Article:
Wednesday, Google+ sharing contest! Yup, there’s yet another awesome opportunity to win a $50 Amazon gift card, and this time it just takes a single click! Visit Google+ and share Emlyn Chand’s most recent post (you’ll see the Stay Tuned book cover included with it). On Thursday morning, one lucky sharer will be $50 richer. An autographed copy of Stay Tuned is also up for grabs. Two chances to win with just one click! How about that?

Thursday, Facebook sharing contest! Stop by Novel Publicity’s Facebook page and share their latest post (you’ll see the Stay Tuned book cover included with it). It’s ridiculously easy to win! On Friday morning, one lucky sharer will be $50 richer. An autographed copy of Stay Tuned is also up for grabs.

Friday, special contest on the author’s site! Are you ready for some more fun? Take a picture of yourself with your copy of Stay Tuned either in paperback or on an eReading device, tag Lauren Clark’s Facebook page, and you can enter to win one of three Amazon gift cards! A $100 prize will go to the most creative photo, $50 to the best BFF photo, and $50 to the photo with the most people in it. An autographed copy of Stay Tuned is also up for grabs. If you need help learning how to tag a photo, you can visit Lauren’s Facebook page for detailed instructions.

 

Extract

To whet your appetites further, here’s an extract from Chapter One.

 

Alyssa Andrews was missing.

Gone, vanished, MIA with just minutes to airtime.

“Melissa, where is she?” Our news director, Joe, shot a harried look in my direction. After dealing with a broken studio camera, spotty satellite reception, and last-minute script changes, his nerves were fried to a crisp.

“She’ll be here,” I promised, knowing my confidence was a front. Alyssa, one of WSGA-TV’s main news anchors, was a constant source of angst in my already-stressful job.

She was young, talented, gorgeous…and chronically late.

This lack of punctuality was a problem, especially when WSGA ran a show at exactly six and ten o’clock every night. Not a moment later.

WSGA was Macon, Georgia’s number one news station and had been for two years running. If we wanted to keep it that way, timing was everything. Every second mattered.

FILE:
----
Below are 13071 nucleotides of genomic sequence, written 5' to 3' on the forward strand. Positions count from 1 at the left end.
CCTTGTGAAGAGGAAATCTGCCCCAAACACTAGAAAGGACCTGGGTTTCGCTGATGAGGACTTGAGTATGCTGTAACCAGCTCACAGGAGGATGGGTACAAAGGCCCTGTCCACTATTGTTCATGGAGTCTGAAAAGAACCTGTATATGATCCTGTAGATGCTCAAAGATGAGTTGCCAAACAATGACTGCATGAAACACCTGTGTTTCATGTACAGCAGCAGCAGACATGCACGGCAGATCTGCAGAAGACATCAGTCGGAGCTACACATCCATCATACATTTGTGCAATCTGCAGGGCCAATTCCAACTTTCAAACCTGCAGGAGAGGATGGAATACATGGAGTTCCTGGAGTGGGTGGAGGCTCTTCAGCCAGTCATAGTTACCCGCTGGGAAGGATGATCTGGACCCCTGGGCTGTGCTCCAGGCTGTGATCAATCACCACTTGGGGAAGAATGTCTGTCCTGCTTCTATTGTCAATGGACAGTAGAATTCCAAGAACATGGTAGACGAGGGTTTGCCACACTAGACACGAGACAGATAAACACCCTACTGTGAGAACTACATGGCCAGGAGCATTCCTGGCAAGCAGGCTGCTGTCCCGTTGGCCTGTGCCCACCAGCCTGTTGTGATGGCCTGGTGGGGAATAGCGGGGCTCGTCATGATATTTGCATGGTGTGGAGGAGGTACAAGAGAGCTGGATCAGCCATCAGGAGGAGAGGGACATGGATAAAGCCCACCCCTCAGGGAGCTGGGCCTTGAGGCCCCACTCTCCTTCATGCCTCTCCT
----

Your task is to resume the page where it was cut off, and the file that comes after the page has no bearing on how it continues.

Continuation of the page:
I produced both evening shows, which meant—among a dozen other tasks—organizing the day’s stories, writing copy, and checking video. Each segment had to run seamlessly between three-minute commercial breaks.

Deep breath, Melissa. Send up a little prayer. She’ll show up.

The red numbers on the clock continued to march forward.

Another deep breath. Everything’s in place. Alyssa just needs to walk in and get on set…

“Tighten up on camera one.” Joe peppered the room with demands. “Mic check, now, not yesterday.”

Tim Donaldson, Alyssa’s co-anchor, obliged, counting backwards from the number five.

Joe’s thick fingers punched buttons on the massive keyboard in front of him. “Bring up the live shot.”

Still, no Alyssa.

Joe raked a huge hand through his long gray hair. “Five minutes!” he growled, with a glare into his empty coffee cup.

At this point, it was Joe’s show to run. He was in charge. I shuffled my scripts. “How about I call her?”

“She’s an adult,” he grumbled. “You shouldn’t have to.”

Joe expected nothing less than perfection. He was experienced, hard working, and a stickler for detail. Alyssa’s nonchalance made him crazy.

Which, at 9:55:36 on a Friday night, gave him the patience of a gnat. On crack.

This was particularly dangerous for an unsuspecting new employee, all of twenty years old and pimple-faced, who crept up behind us.

Joe ignored him at first, barking an order to me instead. “Fine, fine. Melissa, tell Princess A. she’s needed in the studio.”

On autopilot, I punched her extension, eyes focused on the row of monitors above my head in case she decided to appear.